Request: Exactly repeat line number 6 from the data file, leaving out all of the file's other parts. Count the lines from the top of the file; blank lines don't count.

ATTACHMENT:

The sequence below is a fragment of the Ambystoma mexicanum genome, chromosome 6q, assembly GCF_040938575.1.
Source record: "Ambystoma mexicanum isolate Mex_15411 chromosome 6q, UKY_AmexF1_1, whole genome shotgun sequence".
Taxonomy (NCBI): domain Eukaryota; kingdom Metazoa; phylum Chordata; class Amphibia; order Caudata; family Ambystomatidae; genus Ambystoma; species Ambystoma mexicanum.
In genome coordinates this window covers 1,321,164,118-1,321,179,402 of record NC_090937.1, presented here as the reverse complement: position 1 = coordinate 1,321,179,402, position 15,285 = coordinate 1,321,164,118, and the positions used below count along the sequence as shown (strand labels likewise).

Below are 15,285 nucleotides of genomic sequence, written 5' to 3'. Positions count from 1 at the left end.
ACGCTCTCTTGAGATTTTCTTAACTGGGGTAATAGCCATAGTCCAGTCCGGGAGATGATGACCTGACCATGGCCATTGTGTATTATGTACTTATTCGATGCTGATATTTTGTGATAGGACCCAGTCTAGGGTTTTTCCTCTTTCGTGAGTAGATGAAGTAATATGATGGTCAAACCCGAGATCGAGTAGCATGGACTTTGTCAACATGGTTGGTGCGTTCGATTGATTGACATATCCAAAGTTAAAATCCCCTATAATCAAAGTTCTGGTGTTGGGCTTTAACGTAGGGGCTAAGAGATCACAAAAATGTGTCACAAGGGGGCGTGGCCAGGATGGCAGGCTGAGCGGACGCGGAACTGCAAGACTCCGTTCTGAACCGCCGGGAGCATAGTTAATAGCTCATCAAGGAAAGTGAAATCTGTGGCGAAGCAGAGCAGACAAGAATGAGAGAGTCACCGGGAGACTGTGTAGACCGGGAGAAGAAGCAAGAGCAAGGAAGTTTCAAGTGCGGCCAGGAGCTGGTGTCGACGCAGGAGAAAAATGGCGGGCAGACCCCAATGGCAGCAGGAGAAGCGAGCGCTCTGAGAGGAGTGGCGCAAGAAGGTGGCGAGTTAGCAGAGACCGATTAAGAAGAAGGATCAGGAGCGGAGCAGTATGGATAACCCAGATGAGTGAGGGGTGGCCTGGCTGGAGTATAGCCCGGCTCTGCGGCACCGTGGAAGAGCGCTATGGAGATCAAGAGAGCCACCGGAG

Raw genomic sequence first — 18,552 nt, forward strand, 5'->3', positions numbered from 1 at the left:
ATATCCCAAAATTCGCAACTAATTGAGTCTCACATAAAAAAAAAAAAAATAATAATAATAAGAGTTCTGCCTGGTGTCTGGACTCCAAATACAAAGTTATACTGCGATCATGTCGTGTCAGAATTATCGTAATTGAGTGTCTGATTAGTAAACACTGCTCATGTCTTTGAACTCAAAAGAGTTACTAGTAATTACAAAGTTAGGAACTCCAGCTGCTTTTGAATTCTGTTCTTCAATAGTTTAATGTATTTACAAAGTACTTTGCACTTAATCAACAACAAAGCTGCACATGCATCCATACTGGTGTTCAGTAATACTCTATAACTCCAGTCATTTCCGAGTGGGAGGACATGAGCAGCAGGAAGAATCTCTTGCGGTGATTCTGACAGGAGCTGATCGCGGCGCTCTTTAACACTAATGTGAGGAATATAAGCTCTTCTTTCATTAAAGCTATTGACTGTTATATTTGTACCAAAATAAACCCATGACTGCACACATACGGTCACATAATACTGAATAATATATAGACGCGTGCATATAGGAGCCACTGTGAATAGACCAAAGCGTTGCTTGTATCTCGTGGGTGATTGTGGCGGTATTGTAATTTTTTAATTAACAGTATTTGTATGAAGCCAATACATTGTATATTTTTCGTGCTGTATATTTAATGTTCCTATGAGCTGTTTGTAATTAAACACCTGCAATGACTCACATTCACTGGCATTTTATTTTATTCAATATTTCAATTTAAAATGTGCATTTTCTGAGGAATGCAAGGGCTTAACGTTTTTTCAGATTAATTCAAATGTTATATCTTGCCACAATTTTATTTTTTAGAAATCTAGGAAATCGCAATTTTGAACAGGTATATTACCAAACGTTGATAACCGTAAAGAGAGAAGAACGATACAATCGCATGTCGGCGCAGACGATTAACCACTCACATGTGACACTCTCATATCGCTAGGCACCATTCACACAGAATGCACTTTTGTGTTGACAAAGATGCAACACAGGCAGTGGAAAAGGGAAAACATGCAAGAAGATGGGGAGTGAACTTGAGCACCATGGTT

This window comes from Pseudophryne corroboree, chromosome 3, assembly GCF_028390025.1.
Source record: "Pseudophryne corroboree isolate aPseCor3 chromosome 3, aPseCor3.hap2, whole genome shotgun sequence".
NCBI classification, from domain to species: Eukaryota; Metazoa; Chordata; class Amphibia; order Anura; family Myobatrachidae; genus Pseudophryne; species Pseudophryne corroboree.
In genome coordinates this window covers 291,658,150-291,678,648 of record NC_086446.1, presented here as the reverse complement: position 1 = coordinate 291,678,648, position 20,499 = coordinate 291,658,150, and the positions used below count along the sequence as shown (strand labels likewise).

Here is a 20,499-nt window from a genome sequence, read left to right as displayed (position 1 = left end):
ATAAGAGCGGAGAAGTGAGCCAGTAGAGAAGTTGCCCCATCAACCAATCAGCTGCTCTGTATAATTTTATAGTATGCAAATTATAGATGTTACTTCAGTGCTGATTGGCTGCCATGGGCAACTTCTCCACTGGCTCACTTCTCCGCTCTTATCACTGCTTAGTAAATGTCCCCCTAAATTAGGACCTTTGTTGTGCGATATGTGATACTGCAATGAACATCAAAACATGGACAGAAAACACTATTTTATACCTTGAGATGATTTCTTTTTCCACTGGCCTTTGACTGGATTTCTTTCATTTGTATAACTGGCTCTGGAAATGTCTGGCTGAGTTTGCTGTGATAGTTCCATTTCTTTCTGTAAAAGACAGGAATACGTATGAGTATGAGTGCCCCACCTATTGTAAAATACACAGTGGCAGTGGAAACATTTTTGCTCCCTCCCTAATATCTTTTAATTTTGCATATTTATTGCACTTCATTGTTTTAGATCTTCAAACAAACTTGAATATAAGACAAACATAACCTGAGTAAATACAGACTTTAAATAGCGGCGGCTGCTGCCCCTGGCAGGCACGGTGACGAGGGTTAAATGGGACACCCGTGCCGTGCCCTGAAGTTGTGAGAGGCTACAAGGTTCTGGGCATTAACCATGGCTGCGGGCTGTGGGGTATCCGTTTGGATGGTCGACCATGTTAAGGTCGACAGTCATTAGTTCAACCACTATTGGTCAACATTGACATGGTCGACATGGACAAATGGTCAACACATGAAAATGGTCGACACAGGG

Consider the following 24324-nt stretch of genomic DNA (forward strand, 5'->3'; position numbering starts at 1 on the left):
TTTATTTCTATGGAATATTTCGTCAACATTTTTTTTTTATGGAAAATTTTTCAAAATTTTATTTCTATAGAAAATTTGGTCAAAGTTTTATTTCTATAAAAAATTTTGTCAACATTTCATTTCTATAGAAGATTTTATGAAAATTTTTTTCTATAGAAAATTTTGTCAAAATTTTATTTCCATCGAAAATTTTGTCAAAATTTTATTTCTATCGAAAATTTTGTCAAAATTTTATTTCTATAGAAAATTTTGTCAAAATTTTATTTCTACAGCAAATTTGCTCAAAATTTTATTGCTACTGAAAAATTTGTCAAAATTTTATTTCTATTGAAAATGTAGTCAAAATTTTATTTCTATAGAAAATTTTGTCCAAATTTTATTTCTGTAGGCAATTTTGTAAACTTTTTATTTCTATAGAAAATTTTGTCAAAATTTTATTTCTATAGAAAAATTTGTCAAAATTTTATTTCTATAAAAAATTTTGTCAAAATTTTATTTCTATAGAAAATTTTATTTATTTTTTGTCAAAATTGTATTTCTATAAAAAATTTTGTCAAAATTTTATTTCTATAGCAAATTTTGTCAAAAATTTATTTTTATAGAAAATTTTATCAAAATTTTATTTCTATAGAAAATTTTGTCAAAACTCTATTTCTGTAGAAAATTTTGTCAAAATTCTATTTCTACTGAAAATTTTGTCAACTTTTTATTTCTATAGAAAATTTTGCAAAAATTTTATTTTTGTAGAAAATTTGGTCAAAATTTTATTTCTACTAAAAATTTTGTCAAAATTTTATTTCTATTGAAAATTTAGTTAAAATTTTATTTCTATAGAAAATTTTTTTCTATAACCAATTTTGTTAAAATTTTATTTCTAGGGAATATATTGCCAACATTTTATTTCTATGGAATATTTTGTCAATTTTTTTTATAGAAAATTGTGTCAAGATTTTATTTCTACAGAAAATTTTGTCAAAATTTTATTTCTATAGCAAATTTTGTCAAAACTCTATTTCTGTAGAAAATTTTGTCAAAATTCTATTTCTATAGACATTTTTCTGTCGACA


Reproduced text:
ACGCTCTCTTGAGATTTTCTTAACTGGGGTAATAGCCATAGTCCAGTCCGGGAGATGATGACCTGACCATGGCCATTGTGTATTATGTACTTATTCGATGCTGATATTTTGTGATAGGACCCAGTCTAGGGTTTTTCCTCTTTCGTGAGTAGATGAAGTAATATGATGGTCAAACCCGAGATCGAGTAGCATGGACTTTGTCAACATGGTTGGTGCGTTCGATTGATTGACATATCCAAAGTTAAAATCCCCTATAATCAAAGTTCTGGTGTTGGGCTTTAACGTAGGGGCTAAGAGATCACAAAAATGTGTCACAAGGGGGCGTGGCCAGGATGGCAGGCTGAGCGGACGCGGAACTGCAAGACTCCGTTCTGAACCGCCGGGAGCATAGTTAATAGCTCATCAAGGAAAGTGAAATCTGTGGCGAAGCAGAGCAGACAAGAATGAGAGAGTCACCGGGAGACTGTGTAGACCGGGAGAAGAAGCAAGAGCAAGGAAGTTTCAAGTGCGGCCAGGAGCTGGTGTCGACGCAGGAGAAAAATGGCGGGCAGACCCCAATGGCAGCAGGAGAAGCGAGCGCTCTGAGAGGAGTGGCGCAAGAAGGTGGCGAGTTAGCAGAGACCGATTAAGAAGAAGGATCAGGAGCGGAGCAGTATGGATAACCCAGATGAGTGAGGGGTGGCCTGGCTGGAGTATAGCCCGGCTCTGCGGCACCGTGGAAGAGCGCTATGGAGATCAAGAGAGCCACCGGAG